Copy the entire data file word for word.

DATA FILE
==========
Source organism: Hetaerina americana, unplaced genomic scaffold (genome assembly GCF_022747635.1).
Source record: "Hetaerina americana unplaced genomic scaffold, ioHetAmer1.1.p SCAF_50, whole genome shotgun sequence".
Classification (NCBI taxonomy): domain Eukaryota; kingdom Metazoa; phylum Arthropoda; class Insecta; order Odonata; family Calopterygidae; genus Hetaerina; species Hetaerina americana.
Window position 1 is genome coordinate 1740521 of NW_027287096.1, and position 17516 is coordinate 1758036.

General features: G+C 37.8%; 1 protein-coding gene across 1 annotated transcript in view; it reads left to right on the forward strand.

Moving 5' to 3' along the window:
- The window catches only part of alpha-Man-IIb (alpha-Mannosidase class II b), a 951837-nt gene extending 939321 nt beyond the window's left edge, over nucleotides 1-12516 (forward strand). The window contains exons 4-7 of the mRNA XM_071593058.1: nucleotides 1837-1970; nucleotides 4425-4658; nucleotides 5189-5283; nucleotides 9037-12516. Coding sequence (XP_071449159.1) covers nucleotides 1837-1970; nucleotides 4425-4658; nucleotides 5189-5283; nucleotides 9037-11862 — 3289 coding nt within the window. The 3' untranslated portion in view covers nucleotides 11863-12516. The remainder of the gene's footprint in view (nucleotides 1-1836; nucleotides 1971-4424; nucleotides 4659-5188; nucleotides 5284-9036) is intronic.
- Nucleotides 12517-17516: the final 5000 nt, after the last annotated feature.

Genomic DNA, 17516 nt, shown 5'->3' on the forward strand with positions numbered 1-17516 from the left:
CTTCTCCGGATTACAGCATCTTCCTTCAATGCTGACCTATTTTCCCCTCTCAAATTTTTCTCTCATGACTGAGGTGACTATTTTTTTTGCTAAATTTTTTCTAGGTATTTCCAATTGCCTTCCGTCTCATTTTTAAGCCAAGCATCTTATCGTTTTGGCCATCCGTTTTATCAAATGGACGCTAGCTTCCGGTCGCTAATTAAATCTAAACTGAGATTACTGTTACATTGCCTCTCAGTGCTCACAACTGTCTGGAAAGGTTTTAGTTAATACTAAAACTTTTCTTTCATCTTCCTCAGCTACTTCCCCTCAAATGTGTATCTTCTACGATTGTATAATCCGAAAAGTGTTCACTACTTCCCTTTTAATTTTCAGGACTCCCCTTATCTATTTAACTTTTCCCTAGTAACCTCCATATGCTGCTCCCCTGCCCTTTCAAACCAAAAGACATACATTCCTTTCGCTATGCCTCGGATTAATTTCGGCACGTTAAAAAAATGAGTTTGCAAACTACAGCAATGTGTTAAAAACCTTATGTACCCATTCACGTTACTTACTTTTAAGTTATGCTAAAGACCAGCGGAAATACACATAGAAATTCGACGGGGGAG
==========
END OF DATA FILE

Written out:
Source organism: Hetaerina americana, unplaced genomic scaffold (genome assembly GCF_022747635.1).
Source record: "Hetaerina americana unplaced genomic scaffold, ioHetAmer1.1.p SCAF_50, whole genome shotgun sequence".
Classification (NCBI taxonomy): domain Eukaryota; kingdom Metazoa; phylum Arthropoda; class Insecta; order Odonata; family Calopterygidae; genus Hetaerina; species Hetaerina americana.
Window position 1 is genome coordinate 1740521 of NW_027287096.1, and position 17516 is coordinate 1758036.

General features: G+C 37.8%; 1 protein-coding gene across 1 annotated transcript in view; it reads left to right on the forward strand.

Moving 5' to 3' along the window:
- The window catches only part of alpha-Man-IIb (alpha-Mannosidase class II b), a 951837-nt gene extending 939321 nt beyond the window's left edge, over nucleotides 1-12516 (forward strand). The window contains exons 4-7 of the mRNA XM_071593058.1: nucleotides 1837-1970; nucleotides 4425-4658; nucleotides 5189-5283; nucleotides 9037-12516. Coding sequence (XP_071449159.1) covers nucleotides 1837-1970; nucleotides 4425-4658; nucleotides 5189-5283; nucleotides 9037-11862 — 3289 coding nt within the window. The 3' untranslated portion in view covers nucleotides 11863-12516. The remainder of the gene's footprint in view (nucleotides 1-1836; nucleotides 1971-4424; nucleotides 4659-5188; nucleotides 5284-9036) is intronic.
- Nucleotides 12517-17516: the final 5000 nt, after the last annotated feature.

Genomic DNA, 17516 nt, shown 5'->3' on the forward strand with positions numbered 1-17516 from the left:
CTTCTCCGGATTACAGCATCTTCCTTCAATGCTGACCTATTTTCCCCTCTCAAATTTTTCTCTCATGACTGAGGTGACTATTTTTTTTGCTAAATTTTTTCTAGGTATTTCCAATTGCCTTCCGTCTCATTTTTAAGCCAAGCATCTTATCGTTTTGGCCATCCGTTTTATCAAATGGACGCTAGCTTCCGGTCGCTAATTAAATCTAAACTGAGATTACTGTTACATTGCCTCTCAGTGCTCACAACTGTCTGGAAAGGTTTTAGTTAATACTAAAACTTTTCTTTCATCTTCCTCAGCTACTTCCCCTCAAATGTGTATCTTCTACGATTGTATAATCCGAAAAGTGTTCACTACTTCCCTTTTAATTTTCAGGACTCCCCTTATCTATTTAACTTTTCCCTAGTAACCTCCATATGCTGCTCCCCTGCCCTTTCAAACCAAAAGACATACATTCCTTTCGCTATGCCTCGGATTAATTTCGGCACGTTAAAAAAATGAGTTTGCAAACTACAGCAATGTGTTAAAAACCTTATGTACCCATTCACGTTACTTACTTTTAAGTTATGCTAAAGACCAGCGGAAATACACATAGAAATTCGACGGGGGAG